‘The $64,000 Question’
In mathematics, 64 is a superperfect number and one of only four less than 100. It is also the number of squares on a chessboard, total positions in the Kama Sutra, a famous Beatles’ song (prefixed by “When I’m”) and my age last birthday - during Q3, the quarter under review here.
However, it was first monetised by the US radio show ‘Take It or Leave It’ in the 1940s on which seven questions were asked with the prize money (and level of difficulty) doubling each time from $1 to $64. Also, the contestant could bail and take the money (i.e. $8) at any time after a successful answer to Question 4.
In 1955, the programme made its move to television with massively inflated prize money and the re-jigged moniker ‘The $64,000 Question’.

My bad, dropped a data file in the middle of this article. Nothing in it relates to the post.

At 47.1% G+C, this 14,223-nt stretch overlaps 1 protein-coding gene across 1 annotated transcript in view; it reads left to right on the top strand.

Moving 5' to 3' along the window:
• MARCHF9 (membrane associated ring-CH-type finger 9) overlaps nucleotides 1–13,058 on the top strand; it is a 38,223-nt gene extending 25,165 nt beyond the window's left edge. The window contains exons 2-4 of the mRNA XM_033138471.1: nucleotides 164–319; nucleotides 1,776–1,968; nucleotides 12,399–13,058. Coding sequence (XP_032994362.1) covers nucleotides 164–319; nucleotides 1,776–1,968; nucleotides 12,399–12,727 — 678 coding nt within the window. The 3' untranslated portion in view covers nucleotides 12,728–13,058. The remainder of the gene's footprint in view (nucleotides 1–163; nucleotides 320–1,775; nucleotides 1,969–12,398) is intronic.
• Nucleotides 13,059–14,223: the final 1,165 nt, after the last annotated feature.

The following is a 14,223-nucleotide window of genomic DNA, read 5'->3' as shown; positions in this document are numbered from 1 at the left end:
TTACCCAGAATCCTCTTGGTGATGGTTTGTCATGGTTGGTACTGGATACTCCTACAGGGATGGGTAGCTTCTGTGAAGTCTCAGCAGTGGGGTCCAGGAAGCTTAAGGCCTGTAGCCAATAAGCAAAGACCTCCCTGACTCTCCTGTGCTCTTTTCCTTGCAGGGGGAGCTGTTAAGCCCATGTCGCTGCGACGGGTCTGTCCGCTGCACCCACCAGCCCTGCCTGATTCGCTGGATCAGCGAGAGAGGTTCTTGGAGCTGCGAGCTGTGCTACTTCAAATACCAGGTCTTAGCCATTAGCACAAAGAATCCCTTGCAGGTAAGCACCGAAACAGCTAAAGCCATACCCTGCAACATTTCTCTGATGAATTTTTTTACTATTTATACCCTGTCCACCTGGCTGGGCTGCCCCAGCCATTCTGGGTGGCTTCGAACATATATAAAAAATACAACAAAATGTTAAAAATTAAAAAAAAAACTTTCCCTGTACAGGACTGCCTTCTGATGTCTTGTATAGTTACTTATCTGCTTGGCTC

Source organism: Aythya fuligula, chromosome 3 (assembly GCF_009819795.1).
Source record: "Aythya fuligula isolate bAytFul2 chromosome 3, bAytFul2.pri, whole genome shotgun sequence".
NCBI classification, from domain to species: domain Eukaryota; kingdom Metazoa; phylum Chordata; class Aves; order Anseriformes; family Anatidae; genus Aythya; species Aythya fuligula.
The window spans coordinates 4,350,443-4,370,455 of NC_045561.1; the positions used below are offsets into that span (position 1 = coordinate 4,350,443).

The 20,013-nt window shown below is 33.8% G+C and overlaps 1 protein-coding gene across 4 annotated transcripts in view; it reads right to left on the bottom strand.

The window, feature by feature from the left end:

This expensive interrogatory entered Anglo Saxon and, indeed, international vernacular as did the original programme name: “Take It or Leave It” - and the incipient risk manager’s exhortatory “You’ll be sorrr-REEEE”.
64,000 times 640,000 is also the current monetary worth of the UK Housebuilders i.e. on the first trading day of Q4, the market value rose 2.7% to £41 billion. This is 38% more than a year ago with Persimmon at circa three times book value. Similarly, while consensus earnings growth is forecast at 13% this year and next - the score is 2% in 2019.